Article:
The lawyers representing former Pennsylvanian judge Mark Ciavarella, who was convicted last month by a federal jury in Scranton of 12 of the 39 counts in the 'kids for cash' case, said he is innocent and are seeking an acquittal or a new trial.

Ciavarella, a former judge of Court of Common Pleas in Luzerne County, was accused of receiving kickbacks from Robert K. Mericle, the builder and co-owner of two juvenile detention facilities in return for closing down the county's only juvenile detention center and sending teenage offenders to a private-run, for-profit facilities, sometimes for minor offenses. The judge allegedly received $2.8 million as kickbacks.

The kids for cash case prompted the state Supreme Court to throw out thousands of convictions as most of the teenage offenders were prevented from appearing in his court with lawyers.

Ciavarella was found guilty on Feb. 18 of 12 of 39 counts of corruption filed against him, including racketeering, racketeering conspiracy, honest services mail fraud, money laundering conspiracy and a host of tax fraud charges. He was, however, cleared of extortion, bribery and honest services wire fraud charges.

The lawyers representing the former judge, who has been released on a $1 million unsecured bond, have, however, said he is innocent and have filed motions, March 4, asking U.S District Judge Edwin Kosik to acquit Ciavarella of the seven charges he was convicted of, or in the alternative, grant him a new trial.

Albert Flora and William Ruzzo said the the 5-year statute of limitations ran on the racketeering, money laundering and conspiracy counts related to both offenses as Ciavarella was accused of receiving kickbacks from Mericle in January 2003 but it was not until January 2009 that the charges were filed against him.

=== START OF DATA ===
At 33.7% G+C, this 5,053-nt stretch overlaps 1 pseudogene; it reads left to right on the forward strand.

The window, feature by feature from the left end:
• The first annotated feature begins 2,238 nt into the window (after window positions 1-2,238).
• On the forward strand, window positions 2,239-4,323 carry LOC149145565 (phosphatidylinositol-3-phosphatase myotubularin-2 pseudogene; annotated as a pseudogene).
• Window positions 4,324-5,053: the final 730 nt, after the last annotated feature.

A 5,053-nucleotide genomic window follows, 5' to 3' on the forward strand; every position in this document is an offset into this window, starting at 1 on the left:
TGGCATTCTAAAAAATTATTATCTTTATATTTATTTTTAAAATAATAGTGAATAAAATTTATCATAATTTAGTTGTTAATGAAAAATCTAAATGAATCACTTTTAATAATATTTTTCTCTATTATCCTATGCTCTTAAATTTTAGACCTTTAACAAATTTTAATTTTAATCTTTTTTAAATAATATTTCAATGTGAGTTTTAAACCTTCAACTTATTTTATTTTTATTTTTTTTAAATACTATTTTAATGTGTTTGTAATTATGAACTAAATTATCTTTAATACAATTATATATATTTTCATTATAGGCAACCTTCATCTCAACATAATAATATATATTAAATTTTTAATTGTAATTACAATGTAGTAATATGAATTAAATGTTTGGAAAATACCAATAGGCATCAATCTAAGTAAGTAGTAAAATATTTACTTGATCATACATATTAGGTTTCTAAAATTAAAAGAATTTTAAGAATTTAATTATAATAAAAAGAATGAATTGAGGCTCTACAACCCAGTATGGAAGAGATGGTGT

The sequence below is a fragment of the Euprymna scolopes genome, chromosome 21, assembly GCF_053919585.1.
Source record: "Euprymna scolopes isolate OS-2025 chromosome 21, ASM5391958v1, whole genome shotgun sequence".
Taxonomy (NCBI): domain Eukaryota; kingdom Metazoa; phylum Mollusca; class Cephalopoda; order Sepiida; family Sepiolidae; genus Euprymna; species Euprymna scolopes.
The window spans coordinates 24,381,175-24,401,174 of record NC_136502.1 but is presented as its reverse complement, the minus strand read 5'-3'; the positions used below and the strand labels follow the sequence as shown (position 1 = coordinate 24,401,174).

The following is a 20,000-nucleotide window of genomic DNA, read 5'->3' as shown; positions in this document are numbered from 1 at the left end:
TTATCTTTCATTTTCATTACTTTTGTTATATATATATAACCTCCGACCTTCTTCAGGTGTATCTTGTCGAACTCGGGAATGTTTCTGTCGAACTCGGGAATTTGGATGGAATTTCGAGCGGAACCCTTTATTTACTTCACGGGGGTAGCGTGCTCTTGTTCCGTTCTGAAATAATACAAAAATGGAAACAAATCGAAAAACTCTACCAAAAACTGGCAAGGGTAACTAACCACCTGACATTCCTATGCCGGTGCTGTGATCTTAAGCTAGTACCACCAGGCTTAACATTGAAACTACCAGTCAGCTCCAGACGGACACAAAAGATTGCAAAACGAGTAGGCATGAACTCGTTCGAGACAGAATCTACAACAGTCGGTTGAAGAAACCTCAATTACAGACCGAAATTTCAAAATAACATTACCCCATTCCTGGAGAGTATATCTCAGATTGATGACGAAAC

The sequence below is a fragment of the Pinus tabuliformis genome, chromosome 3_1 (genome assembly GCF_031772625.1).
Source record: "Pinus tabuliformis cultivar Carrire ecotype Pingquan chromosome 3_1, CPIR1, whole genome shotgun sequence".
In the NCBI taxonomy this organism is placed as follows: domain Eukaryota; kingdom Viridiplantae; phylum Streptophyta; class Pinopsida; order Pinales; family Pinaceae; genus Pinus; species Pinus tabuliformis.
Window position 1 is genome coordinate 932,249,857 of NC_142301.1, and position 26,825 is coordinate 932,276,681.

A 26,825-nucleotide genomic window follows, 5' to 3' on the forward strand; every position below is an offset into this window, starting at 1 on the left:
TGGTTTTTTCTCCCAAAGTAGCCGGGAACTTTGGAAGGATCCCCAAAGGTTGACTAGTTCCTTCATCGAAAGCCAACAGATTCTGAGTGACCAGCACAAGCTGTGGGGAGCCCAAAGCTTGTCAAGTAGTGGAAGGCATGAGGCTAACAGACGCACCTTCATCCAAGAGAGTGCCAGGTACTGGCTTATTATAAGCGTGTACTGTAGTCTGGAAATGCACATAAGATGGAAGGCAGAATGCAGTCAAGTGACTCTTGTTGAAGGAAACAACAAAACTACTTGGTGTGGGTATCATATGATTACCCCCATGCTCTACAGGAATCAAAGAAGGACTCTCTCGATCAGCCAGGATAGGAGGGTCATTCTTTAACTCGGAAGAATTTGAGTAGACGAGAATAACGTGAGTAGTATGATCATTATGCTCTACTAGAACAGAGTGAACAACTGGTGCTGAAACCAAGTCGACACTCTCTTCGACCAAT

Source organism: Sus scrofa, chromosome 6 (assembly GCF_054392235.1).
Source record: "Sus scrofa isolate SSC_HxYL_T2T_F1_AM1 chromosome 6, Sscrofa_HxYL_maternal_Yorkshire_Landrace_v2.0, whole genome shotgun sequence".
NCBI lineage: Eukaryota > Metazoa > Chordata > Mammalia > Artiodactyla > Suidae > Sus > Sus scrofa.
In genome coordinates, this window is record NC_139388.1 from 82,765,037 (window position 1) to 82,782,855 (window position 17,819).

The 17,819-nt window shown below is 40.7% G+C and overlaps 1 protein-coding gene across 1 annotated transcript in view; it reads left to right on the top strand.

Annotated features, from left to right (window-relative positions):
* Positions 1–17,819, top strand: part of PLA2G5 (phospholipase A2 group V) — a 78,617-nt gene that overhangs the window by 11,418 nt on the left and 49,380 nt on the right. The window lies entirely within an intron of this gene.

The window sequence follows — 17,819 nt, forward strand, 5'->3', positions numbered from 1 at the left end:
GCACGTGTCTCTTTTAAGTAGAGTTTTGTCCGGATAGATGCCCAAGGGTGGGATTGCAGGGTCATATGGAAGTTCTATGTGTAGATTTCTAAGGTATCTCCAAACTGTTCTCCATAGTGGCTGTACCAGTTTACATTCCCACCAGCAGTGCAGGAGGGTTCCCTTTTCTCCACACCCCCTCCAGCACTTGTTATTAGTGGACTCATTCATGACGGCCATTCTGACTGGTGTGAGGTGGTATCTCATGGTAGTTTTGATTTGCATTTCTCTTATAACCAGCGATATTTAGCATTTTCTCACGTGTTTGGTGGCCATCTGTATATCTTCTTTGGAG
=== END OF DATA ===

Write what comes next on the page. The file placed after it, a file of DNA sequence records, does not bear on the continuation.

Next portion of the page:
The federal prosecutors also presented insufficient evidence to obtain convictions on the charges, the lawyers said in their filings.

According to Ciavarella's lawyers, the former judge is, in the alternative, entitled to a new trial as Kosik had erred in prevented them from admitting a statement Assistant U.S. Attorney Gordon Zubrod had made concerning Mericle's guilty plea to charges related to the case. Zubrod had stated that Mericle's payment was not a bribe or kickback in any sense. Ciavarella has vehemently claimed that the payments he received were 'finder's fee.

Kosik, the lawyers said, had also erred in not recusing himself from presiding over Ciavarella's case, and by allowing the prosecution to present evidence regarding Ciavarella's failure to recuse himself when he heard unrelated civil cases involving Mericle and Robert Powell, the other co-owner of the detention facilities.

Ciavarella's lawyers have 10 days to file documents in support of their motion. The prosecutors will then be given opportunity to respond to the motion before Kosik issues his ruling.

Flora and Ruzzo said their client will appeal to the Third Circuit Court of Appeals if Kosik denies the motions.